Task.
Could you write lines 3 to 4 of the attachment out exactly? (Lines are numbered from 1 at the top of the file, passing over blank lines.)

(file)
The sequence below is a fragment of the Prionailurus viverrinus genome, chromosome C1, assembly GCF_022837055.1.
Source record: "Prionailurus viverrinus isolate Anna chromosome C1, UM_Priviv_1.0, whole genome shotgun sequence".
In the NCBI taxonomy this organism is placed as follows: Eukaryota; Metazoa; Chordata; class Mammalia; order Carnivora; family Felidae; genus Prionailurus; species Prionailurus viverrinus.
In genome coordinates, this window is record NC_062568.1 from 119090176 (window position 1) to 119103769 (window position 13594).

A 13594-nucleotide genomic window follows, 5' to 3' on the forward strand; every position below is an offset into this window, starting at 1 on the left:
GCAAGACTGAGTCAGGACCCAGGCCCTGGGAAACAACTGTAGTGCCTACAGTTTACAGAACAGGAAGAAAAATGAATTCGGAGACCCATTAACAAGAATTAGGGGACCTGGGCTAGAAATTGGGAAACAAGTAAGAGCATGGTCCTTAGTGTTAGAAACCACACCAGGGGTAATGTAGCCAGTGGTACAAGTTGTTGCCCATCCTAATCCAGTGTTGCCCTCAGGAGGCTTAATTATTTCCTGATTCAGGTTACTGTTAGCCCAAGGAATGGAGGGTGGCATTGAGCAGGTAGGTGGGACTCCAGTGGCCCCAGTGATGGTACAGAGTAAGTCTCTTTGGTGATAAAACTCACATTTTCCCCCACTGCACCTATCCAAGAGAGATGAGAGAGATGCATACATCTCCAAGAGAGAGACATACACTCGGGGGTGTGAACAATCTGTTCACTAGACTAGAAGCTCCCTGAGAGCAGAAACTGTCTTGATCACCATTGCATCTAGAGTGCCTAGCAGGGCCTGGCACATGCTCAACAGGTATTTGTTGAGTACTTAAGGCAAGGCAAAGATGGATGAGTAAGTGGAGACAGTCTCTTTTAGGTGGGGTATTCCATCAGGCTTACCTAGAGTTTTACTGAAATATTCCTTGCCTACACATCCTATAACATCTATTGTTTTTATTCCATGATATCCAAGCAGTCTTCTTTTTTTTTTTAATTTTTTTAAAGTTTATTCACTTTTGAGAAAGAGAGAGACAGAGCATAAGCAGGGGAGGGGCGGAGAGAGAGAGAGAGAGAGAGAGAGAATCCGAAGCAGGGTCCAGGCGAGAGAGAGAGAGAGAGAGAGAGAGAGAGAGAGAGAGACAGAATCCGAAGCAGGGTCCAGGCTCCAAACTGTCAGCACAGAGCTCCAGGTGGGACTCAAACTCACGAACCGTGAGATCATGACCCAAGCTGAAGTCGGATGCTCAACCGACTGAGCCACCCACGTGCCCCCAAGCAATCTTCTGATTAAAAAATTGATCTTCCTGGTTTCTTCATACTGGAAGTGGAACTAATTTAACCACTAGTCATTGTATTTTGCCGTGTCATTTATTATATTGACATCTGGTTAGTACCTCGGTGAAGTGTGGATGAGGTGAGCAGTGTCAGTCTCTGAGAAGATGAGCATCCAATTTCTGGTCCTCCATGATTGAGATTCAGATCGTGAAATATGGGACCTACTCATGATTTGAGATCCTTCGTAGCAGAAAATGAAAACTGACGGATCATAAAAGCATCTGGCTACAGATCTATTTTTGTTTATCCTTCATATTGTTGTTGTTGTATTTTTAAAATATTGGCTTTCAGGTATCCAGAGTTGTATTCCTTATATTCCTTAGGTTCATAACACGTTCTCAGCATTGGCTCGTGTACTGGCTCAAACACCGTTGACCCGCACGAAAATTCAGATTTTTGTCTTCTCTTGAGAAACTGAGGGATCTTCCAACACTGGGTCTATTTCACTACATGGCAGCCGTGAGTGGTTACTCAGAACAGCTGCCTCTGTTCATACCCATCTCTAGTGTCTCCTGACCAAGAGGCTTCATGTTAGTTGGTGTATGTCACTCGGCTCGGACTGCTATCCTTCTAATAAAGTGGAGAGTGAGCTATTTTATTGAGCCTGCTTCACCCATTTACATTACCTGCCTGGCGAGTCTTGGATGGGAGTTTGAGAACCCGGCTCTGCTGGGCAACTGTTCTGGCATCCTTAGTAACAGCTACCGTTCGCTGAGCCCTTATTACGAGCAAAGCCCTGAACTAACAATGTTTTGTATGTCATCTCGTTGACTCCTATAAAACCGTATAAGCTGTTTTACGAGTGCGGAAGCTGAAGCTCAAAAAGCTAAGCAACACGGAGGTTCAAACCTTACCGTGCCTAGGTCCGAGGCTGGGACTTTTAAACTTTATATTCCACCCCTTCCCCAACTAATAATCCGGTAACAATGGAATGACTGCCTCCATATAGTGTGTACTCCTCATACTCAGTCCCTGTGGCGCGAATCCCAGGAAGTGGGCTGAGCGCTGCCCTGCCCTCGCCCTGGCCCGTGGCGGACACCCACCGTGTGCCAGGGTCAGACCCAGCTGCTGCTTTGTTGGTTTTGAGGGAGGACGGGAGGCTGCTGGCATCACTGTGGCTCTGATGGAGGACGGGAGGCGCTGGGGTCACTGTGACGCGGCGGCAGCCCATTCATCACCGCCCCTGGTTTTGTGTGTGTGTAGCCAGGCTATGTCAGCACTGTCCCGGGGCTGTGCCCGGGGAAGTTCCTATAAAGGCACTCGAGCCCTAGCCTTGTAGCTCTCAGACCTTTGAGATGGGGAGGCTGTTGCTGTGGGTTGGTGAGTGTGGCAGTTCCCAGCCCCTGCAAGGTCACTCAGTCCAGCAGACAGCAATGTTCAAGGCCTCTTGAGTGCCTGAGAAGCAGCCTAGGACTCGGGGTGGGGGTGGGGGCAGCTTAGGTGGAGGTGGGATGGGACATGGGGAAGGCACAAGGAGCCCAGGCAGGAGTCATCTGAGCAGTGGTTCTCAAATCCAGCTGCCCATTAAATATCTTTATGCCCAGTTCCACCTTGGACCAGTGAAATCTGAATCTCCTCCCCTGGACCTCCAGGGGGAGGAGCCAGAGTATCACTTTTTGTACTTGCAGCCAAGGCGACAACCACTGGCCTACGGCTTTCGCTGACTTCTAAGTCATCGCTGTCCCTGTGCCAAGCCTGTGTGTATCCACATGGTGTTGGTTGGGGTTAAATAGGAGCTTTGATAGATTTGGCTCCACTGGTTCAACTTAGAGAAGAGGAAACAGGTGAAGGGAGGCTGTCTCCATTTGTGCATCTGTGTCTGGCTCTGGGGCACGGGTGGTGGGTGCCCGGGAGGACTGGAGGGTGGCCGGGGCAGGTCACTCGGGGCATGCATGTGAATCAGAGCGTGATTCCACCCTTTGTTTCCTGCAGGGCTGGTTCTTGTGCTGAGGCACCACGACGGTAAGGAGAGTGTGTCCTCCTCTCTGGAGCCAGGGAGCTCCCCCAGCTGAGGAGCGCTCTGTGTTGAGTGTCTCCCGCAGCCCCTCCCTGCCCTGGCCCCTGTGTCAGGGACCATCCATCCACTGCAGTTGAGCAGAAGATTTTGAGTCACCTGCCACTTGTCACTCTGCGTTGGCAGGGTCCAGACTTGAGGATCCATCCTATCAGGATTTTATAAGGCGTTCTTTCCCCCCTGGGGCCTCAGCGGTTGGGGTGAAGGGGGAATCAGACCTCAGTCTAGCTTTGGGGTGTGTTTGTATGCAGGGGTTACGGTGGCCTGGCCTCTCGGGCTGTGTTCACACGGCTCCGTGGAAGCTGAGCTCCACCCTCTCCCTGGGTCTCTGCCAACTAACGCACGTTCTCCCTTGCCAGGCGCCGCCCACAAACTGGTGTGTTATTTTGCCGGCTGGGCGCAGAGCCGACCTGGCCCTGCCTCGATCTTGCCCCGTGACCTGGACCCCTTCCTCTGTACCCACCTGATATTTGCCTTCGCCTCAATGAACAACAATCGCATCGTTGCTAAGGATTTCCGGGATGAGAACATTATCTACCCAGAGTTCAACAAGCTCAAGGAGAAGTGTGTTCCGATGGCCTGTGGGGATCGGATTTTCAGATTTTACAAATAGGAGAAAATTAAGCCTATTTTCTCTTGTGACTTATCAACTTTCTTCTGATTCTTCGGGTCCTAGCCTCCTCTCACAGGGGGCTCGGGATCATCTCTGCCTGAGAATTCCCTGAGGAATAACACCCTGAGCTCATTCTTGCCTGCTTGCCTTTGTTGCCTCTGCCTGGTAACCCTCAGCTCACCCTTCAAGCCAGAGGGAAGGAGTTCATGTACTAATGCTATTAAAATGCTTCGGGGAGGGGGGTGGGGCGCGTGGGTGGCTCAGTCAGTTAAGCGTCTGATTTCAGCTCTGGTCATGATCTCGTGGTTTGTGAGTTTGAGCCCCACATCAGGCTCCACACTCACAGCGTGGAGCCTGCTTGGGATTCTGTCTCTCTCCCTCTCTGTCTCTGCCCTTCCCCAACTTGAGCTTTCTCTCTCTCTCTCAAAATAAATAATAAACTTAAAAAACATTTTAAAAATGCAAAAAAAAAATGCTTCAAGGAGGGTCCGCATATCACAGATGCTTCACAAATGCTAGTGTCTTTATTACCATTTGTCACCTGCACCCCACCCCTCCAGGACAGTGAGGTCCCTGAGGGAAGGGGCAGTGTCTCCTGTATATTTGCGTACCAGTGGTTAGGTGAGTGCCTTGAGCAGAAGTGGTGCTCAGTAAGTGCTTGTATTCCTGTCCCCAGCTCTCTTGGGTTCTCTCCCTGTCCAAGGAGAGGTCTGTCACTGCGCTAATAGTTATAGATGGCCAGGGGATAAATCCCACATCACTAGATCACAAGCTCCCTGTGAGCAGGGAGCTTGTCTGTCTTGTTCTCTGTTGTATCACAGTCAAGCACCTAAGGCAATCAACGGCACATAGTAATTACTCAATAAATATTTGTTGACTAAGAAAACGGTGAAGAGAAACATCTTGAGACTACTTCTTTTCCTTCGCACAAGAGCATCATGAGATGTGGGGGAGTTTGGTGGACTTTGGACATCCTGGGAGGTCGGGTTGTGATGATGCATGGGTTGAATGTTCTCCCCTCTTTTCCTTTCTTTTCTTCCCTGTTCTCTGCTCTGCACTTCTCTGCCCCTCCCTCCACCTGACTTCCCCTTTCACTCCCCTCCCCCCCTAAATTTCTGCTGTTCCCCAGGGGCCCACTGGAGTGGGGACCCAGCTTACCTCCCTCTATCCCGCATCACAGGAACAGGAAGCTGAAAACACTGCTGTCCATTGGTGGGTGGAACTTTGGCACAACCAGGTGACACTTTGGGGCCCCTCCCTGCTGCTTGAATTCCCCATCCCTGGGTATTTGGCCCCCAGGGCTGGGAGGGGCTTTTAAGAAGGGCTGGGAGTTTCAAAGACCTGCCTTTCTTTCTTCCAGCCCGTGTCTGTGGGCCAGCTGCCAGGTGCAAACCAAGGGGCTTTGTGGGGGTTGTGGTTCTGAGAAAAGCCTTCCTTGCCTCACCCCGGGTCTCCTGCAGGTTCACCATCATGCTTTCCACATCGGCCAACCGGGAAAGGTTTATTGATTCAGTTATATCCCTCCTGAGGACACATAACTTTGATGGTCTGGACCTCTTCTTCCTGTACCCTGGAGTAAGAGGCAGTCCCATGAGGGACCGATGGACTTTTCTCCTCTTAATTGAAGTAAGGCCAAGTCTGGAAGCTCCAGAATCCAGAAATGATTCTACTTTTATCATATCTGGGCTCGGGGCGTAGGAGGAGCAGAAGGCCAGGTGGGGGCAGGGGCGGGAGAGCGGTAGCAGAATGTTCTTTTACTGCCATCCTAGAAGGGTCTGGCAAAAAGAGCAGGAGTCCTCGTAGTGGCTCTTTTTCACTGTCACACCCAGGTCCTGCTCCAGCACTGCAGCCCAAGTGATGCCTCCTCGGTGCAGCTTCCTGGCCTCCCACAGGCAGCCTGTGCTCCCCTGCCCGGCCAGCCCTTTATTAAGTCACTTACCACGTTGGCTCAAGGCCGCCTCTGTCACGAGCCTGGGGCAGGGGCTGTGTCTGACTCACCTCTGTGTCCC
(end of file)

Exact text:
In the NCBI taxonomy this organism is placed as follows: Eukaryota; Metazoa; Chordata; class Mammalia; order Carnivora; family Felidae; genus Prionailurus; species Prionailurus viverrinus.
In genome coordinates, this window is record NC_062568.1 from 119090176 (window position 1) to 119103769 (window position 13594).